The machine will (mostly) still run with a light to moderate buildup on the condenser but you pay for it in steep loss of efficiency. Eventually the machine senses the lack of cooling in the condenser and shuts down. (Usually when I'm in a hurry, darn it!)

If a condenser dryer is your only choice then it easily fills the need. In my case I hang out 99% of my laundry, about 95% of the time so the demands I place on my condenser are not too much. If I dryed all my clothes in it, especially in warm weather, I think I would find it unsatisfactory. As it happens I only resort to complete indoor drying in the few years (like this one) when unsually snowy weather makes line drying too much of challenge. And as I mentioned, I don't mind the added heat gain from the dryer in the winter.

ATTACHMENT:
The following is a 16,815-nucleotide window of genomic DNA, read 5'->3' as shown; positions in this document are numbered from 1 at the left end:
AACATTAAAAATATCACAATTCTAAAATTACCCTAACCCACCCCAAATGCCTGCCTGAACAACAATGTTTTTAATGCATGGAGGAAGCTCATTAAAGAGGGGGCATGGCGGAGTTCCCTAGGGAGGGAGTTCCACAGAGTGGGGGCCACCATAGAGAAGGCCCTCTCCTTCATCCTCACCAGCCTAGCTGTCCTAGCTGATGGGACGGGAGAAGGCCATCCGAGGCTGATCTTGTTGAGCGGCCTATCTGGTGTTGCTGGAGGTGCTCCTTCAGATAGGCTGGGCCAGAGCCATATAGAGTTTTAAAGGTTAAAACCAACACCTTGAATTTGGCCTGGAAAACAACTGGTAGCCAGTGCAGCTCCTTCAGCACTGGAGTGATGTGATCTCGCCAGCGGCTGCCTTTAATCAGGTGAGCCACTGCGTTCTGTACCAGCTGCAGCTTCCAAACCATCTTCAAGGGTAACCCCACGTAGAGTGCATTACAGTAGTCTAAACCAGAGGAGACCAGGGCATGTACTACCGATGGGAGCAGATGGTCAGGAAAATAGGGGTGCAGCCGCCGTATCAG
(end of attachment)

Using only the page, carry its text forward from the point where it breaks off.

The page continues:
I woujld say it raises the temps in the bathroom (10 X 20 foot space) about 10-15 degrees. Keep in mind, though, that my heating situation is very atypical. We heat only with wood and our house is generally much cooler than most people would tolerate in the winter: generally around 50F. But the heat gain is significant enough that when I'm running thr dryer for full-drying (as opposed to the 15 minutes of cold fluff that I do for every load before hanging it out), I notice the boost in temps in the entire first floor. And on hot, muggy days in the summer, I avoid drying at all during the afternoon and evening since it makes the house more uncomfortable. If we had ordinary central heat or A/C, I think the temp effects would be handled by the HVAC system and not noticeable to occupants. But that doesn't mean that they don't exist, nor that you are not boosting your energy costs to handle them. Since we have no automatic HVAC system, I think we are experiencing the true, unmoderated, effects more than most users.


    Bookmark   February 28, 2011 at 11:31PM